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Webster 1913 Edition


Symbol

Sym′bol

(sĭm′bŏl)
,
Noun.
[L.
symbolus
,
symbolum
, Gr.
σύμβολον
a sign by which one knows or infers a thing, from
συμβάλλειν
to throw or put together, to compare;
σύν
with +
βάλλειν
to throw: cf. F.
symbole
. Cf.
Emblem
,
Parable
.]
1.
A visible sign or representation of an idea; anything which suggests an idea or quality, or another thing, as by resemblance or by convention; an emblem; a representation; a type; a figure;
as, the lion is the
symbol
of courage; the lamb is the
symbol
of meekness or patience
.
A
symbol
is a sign included in the idea which it represents, e. g., an actual part chosen to represent the whole, or a lower form or species used as the representative of a higher in the same kind.
Coleridge.
2.
(Math.)
Any character used to represent a quantity, an operation, a relation, or an abbreviation.
☞ In crystallography, the symbol of a plane is the numerical expression which defines its position relatively to the assumed axes.
3.
(Theol.)
An abstract or compendium of faith or doctrine; a creed, or a summary of the articles of religion.
4.
[Gr. [GREEK] contributions.]
That which is thrown into a common fund; hence, an appointed or accustomed duty.
[Obs.]
They do their work in the days of peace . . . and come to pay their
symbol
in a war or in a plague.
Jer. Taylor.
5.
Share; allotment.
[Obs.]
The persons who are to be judged . . . shall all appear to receive their
symbol
.
Jer. Taylor.
6.
(Chem.)
An abbreviation standing for the name of an element and consisting of the initial letter of the Latin or New Latin name, or sometimes of the initial letter with a following one;
as,
C
for carbon,
Na
for sodium (Natrium),
Fe
for iron (Ferrum),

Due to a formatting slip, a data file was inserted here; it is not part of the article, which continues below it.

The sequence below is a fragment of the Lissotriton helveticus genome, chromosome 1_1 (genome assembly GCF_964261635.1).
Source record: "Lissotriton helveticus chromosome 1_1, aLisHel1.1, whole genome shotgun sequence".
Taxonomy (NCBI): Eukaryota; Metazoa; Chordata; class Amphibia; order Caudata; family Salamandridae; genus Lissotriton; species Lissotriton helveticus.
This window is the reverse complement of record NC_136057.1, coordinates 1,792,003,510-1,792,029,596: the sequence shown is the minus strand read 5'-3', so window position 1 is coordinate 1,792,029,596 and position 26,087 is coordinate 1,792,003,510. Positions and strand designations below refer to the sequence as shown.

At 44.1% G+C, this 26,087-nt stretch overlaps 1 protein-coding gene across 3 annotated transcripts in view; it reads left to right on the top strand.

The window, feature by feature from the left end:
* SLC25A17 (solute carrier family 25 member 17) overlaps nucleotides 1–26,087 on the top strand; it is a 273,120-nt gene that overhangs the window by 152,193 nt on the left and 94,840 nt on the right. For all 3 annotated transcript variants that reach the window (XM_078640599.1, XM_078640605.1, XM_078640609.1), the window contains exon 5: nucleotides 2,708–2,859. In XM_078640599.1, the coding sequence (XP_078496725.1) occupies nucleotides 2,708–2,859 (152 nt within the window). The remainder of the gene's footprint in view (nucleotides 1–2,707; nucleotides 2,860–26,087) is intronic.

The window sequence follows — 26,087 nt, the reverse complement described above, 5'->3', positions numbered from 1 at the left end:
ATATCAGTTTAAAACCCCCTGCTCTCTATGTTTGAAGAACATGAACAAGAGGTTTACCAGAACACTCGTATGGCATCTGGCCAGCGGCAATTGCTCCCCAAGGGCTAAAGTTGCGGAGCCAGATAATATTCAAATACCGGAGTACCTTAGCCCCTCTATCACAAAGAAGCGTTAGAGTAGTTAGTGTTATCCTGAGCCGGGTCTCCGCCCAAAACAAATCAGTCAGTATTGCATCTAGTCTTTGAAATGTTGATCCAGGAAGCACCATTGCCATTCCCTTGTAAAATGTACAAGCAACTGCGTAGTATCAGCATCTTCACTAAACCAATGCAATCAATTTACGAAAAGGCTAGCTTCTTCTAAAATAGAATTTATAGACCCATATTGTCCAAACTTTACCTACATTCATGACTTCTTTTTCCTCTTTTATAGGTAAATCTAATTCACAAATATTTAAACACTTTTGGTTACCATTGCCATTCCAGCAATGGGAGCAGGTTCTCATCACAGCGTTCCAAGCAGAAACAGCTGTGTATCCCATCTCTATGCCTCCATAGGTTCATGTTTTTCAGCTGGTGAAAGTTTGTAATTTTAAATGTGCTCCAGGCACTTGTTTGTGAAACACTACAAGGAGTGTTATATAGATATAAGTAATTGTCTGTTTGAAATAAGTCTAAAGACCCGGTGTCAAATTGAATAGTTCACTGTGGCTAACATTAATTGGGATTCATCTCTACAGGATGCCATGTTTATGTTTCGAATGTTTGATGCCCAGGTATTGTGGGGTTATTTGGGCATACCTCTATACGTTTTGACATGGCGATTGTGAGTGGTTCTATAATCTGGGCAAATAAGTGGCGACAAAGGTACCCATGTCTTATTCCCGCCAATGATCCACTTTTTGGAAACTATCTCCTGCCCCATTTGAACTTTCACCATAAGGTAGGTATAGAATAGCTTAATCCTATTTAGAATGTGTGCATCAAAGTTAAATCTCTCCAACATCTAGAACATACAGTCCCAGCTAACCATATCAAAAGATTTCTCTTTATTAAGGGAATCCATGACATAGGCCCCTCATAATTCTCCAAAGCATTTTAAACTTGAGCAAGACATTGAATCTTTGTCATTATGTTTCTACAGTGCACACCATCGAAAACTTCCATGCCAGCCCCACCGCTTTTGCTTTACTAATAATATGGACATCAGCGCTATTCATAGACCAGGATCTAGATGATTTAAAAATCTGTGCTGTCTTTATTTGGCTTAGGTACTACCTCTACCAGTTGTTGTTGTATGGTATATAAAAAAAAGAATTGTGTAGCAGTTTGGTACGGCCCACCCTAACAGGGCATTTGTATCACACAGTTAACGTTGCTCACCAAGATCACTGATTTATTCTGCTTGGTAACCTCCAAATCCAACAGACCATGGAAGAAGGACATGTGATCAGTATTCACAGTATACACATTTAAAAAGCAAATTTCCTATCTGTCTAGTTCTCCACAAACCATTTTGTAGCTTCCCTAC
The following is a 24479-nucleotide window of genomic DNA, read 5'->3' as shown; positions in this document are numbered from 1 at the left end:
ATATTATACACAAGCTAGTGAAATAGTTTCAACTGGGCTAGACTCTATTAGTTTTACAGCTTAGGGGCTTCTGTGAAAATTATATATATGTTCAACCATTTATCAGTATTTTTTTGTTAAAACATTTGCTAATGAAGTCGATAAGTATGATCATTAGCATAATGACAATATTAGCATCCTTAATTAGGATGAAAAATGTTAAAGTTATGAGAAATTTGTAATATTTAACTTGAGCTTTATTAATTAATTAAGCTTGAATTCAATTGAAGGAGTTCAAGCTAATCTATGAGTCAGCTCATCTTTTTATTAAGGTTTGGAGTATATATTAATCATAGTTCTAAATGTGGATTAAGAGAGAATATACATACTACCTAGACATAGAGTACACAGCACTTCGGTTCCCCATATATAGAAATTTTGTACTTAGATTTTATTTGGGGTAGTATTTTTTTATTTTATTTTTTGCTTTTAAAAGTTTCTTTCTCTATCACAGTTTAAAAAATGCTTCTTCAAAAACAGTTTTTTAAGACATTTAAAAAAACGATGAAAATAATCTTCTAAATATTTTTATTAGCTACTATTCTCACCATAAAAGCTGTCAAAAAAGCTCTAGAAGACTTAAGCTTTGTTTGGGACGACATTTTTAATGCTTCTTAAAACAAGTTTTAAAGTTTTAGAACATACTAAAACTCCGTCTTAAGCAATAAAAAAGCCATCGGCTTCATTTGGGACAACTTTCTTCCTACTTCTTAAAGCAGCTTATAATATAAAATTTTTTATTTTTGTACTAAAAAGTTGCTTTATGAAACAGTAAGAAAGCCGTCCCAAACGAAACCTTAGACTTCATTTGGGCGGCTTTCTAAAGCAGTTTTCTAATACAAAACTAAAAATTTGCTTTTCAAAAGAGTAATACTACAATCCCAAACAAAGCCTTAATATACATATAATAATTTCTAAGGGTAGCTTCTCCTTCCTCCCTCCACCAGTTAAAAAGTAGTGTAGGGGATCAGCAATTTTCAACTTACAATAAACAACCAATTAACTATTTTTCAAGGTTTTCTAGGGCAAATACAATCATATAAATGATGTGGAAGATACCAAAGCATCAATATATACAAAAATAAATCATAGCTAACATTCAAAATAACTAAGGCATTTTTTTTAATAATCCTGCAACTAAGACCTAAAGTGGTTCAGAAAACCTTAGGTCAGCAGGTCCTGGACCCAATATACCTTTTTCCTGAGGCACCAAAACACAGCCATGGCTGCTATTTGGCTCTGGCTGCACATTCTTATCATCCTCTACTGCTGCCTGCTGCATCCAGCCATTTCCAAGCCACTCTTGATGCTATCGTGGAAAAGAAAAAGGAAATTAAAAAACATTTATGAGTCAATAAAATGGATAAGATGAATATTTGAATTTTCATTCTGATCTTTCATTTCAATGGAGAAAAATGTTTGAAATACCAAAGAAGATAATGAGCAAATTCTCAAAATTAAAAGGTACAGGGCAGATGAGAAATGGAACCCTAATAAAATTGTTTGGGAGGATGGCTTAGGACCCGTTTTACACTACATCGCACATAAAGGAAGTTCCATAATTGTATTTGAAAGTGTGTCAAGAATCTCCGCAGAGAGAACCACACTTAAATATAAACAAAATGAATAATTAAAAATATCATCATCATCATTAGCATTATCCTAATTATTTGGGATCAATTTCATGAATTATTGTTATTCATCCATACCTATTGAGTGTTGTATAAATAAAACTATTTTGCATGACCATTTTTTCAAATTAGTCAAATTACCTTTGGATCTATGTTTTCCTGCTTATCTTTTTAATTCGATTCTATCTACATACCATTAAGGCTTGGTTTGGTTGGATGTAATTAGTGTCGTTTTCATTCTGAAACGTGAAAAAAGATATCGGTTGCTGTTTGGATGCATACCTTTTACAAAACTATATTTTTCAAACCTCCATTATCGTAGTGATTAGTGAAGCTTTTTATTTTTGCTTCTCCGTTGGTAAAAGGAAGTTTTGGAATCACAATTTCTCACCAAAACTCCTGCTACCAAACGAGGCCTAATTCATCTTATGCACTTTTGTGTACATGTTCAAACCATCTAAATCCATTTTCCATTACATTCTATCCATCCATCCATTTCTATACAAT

Sn
for tin (Stannum),
Sb
for antimony (Stibium), etc.
See the list of names and symbols under
Element
.
☞ In pure and organic chemistry there are symbols not only for the elements, but also for their grouping in formulas, radicals, or residues, as evidenced by their composition, reactions, synthesis, etc. See the diagram of
Benzene nucleus
, under
Benzene
.
Syn. – Emblem; figure; type. See
Emblem
.

Sym′bol

,
Verb.
T.
To symbolize.
[R.]
Tennyson.

Webster 1828 Edition


Symbol

SYM'BOL

,
Noun.
[L. symbolum; Gr. with, and to throw; to compare.]
1.
The sign or representation of any moral thing by the images or properties of natural things. Thus the lion is the symbol of courage; the lamb is the symbol of meekness or patience. Symbols are of various kinds, as types, enigmas, parables, fables, allegories, emblems, hieroglyphics, &c.
2.
An emblem or representation of something else. Thus in the eucharist, the bread and wine are called symbols of the body and blood of Christ.
3.
A letter or character which is significant. The Chinese letters are most of them symbols. The symbols in algebra are arbitrary.
4.
In medals, a certain mark or figure representing a being or thing, as a trident is the symbol of Neptune, the peacock of June, &c.
5.
Among christians, an abstract or compendium; the creed, or a summary of the articles of religion.
6.
Lot; sentence of adjudication. [Not in use.]

Definition 2022


Symbol

Symbol

See also: symbol

German

Noun

Symbol n (genitive Symbols, plural Symbole)